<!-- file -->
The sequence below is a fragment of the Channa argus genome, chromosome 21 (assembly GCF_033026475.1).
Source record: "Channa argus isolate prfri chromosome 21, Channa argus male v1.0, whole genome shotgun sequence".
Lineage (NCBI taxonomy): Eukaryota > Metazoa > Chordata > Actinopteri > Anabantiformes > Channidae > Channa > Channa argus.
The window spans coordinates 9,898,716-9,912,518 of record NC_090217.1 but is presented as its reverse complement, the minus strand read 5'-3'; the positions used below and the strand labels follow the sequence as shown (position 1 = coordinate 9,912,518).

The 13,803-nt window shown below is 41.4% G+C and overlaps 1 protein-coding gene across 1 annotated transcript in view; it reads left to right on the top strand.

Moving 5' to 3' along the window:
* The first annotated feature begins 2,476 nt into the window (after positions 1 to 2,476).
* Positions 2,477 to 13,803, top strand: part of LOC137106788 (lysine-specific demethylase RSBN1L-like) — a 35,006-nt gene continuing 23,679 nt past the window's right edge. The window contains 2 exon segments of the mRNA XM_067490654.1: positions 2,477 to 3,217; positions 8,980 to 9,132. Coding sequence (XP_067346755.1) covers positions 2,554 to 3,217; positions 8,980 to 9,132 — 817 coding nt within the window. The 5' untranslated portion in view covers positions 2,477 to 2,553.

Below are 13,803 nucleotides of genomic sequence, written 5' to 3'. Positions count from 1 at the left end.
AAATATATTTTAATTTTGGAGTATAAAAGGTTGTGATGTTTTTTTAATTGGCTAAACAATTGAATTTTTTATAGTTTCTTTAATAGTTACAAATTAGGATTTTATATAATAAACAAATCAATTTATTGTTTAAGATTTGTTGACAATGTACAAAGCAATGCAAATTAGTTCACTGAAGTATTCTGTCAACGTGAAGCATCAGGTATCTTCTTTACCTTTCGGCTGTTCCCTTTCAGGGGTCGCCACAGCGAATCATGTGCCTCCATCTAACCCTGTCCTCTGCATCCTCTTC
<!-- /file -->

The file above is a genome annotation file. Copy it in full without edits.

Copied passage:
The sequence below is a fragment of the Channa argus genome, chromosome 21 (assembly GCF_033026475.1).
Source record: "Channa argus isolate prfri chromosome 21, Channa argus male v1.0, whole genome shotgun sequence".
Lineage (NCBI taxonomy): Eukaryota > Metazoa > Chordata > Actinopteri > Anabantiformes > Channidae > Channa > Channa argus.
The window spans coordinates 9,898,716-9,912,518 of record NC_090217.1 but is presented as its reverse complement, the minus strand read 5'-3'; the positions used below and the strand labels follow the sequence as shown (position 1 = coordinate 9,912,518).

The 13,803-nt window shown below is 41.4% G+C and overlaps 1 protein-coding gene across 1 annotated transcript in view; it reads left to right on the top strand.

Moving 5' to 3' along the window:
* The first annotated feature begins 2,476 nt into the window (after positions 1 to 2,476).
* Positions 2,477 to 13,803, top strand: part of LOC137106788 (lysine-specific demethylase RSBN1L-like) — a 35,006-nt gene continuing 23,679 nt past the window's right edge. The window contains 2 exon segments of the mRNA XM_067490654.1: positions 2,477 to 3,217; positions 8,980 to 9,132. Coding sequence (XP_067346755.1) covers positions 2,554 to 3,217; positions 8,980 to 9,132 — 817 coding nt within the window. The 5' untranslated portion in view covers positions 2,477 to 2,553.

Below are 13,803 nucleotides of genomic sequence, written 5' to 3'. Positions count from 1 at the left end.
AAATATATTTTAATTTTGGAGTATAAAAGGTTGTGATGTTTTTTTAATTGGCTAAACAATTGAATTTTTTATAGTTTCTTTAATAGTTACAAATTAGGATTTTATATAATAAACAAATCAATTTATTGTTTAAGATTTGTTGACAATGTACAAAGCAATGCAAATTAGTTCACTGAAGTATTCTGTCAACGTGAAGCATCAGGTATCTTCTTTACCTTTCGGCTGTTCCCTTTCAGGGGTCGCCACAGCGAATCATGTGCCTCCATCTAACCCTGTCCTCTGCATCCTCTTC